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Higher-than-expected inflation to continue for time being, says BOK chief

China iTech Ghana
Monday, November 15, 2021 | views Last Updated 2021-11-15T02:38:24Z
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South Korea’s central bank chief said Nov. 11 that the economy is likely to see faster-than-expected inflation for the time being, due to the global supply bottleneck and a spike in oil prices.


In an opening speech at an economic meeting with investment bankers and experts, Bank of Korea Gov. Lee Ju-yeol pointed to the nation’s spiking consumer prices, which gained 3.2 percent on-year -- the sharpest rise since January 2012, when the corresponding figure stood at 3.3 percent.


Lee said the jump in inflation resulted from unprecedented disruptions in the global supply chain. Global supply chains have failed to keep pace with fast-recovering demand from major economies, driven by smooth vaccine supplies, the BOK chief explained.


Korea is struggling with a shortage of urea solution, also known as diesel exhaust fluid, and prices of the chemical have escalated in recent weeks. China -- which accounted for more than 97 percent of Korea’s urea imports in the first nine months of this year -- tightened exports of fertilizers and related materials, including urea, in October amid a power crisis caused by a coal supply shortage. Urea is extracted from coal.


While highlighting the obstacles, Lee said Korea’s economy was on the road to recovery, driven by robust exports and rebounding consumption. South Korea adopted a “living with COVID-19” strategy at the beginning of this month, easing social distancing measures and treating the coronavirus more like seasonal influenza.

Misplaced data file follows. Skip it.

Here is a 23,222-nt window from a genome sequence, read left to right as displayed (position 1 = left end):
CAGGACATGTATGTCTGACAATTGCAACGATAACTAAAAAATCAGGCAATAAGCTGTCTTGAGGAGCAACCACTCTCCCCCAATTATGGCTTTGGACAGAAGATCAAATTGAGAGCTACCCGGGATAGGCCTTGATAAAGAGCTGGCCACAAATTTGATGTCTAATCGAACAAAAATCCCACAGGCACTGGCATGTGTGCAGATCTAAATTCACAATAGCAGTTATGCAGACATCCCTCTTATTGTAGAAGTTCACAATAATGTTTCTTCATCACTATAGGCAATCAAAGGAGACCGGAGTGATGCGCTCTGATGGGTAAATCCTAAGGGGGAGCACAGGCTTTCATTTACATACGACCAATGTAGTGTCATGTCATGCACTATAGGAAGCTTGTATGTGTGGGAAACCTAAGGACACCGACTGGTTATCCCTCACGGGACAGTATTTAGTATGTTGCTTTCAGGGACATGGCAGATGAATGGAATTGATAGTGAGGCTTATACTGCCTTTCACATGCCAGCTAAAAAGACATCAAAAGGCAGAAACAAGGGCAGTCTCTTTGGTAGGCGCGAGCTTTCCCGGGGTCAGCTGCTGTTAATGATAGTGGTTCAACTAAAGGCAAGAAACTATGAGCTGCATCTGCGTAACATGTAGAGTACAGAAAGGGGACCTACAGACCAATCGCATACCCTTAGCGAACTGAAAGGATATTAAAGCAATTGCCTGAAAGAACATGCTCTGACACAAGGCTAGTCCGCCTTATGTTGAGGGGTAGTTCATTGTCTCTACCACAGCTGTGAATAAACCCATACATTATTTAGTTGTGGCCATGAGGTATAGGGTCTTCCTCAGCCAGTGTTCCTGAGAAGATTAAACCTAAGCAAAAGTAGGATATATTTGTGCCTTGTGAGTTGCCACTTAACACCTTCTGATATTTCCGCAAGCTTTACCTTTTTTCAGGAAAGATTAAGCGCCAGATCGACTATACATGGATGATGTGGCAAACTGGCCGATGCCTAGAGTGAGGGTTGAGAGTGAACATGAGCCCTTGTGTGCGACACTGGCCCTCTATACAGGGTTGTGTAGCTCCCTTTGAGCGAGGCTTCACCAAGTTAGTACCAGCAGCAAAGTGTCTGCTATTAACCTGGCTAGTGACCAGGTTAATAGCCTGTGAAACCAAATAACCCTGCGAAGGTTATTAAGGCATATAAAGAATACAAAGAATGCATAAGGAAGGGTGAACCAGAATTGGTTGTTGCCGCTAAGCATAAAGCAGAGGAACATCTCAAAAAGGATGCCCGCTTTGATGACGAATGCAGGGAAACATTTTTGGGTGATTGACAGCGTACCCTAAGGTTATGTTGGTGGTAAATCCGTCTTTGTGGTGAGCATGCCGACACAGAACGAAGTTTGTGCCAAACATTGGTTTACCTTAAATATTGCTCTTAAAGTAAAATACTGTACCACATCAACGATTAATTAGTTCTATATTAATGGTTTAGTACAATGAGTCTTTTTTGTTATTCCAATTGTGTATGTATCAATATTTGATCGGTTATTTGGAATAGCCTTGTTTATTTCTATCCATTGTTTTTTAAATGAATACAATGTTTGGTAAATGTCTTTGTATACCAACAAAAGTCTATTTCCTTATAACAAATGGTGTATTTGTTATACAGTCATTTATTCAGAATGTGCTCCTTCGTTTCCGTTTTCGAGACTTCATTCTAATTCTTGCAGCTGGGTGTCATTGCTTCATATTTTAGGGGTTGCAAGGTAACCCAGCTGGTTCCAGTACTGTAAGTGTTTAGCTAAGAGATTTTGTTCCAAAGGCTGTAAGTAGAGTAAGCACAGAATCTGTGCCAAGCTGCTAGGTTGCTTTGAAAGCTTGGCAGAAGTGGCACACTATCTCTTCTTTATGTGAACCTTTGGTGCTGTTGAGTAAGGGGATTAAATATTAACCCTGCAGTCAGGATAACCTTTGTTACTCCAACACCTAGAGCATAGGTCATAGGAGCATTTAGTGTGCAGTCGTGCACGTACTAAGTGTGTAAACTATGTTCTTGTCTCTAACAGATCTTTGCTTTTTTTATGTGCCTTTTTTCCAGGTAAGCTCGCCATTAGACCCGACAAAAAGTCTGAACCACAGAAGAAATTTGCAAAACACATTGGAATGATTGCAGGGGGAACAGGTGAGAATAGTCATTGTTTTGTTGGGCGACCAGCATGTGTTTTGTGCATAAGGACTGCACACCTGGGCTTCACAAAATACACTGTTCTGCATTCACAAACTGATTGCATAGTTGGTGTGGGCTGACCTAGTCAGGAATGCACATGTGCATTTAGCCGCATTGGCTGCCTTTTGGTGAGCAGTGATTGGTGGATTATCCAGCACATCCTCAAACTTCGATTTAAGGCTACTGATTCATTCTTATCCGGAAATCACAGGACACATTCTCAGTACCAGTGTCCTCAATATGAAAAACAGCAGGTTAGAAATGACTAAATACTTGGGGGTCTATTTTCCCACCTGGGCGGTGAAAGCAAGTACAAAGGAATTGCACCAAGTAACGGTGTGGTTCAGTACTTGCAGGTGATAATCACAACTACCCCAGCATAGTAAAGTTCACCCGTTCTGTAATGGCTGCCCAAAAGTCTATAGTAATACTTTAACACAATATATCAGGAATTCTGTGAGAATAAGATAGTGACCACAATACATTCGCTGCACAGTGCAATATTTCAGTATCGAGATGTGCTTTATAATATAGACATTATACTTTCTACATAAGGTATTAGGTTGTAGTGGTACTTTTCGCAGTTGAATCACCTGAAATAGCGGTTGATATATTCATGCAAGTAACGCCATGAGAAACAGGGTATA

The fully vaccinated rate of Asia’s fourth-largest economy hit 77.4 percent, and 81.3 percent of the population had received at least one shot, as of Nov. 11, according to the nation’s health authorities.


Lee expressed concern that in the changing global and local economic landscape, the BOK faces “unknowable uncertainties,” hinting that the central bank may have to revamp its operations to deal with new tasks at hand.


Korea also faces structural changes due to COVID-19, including shifts toward digitalization and a low-carbon economy, and the ongoing drastic transformation in the global value chain.


“In this sense, 2022 will work as an important turning point in shifting toward a new balance,” Lee said.


The BOK in August forecast an annual inflation rate of 2.1 percent, but Lee recently said consumer prices are likely to exceed the August projections. The central bank forecast in May that Korea’s economy would grow 4 percent this year, while the government projected 4.2 percent growth.


Aside from the opening speech, Thursday’s meeting was held behind closed doors.

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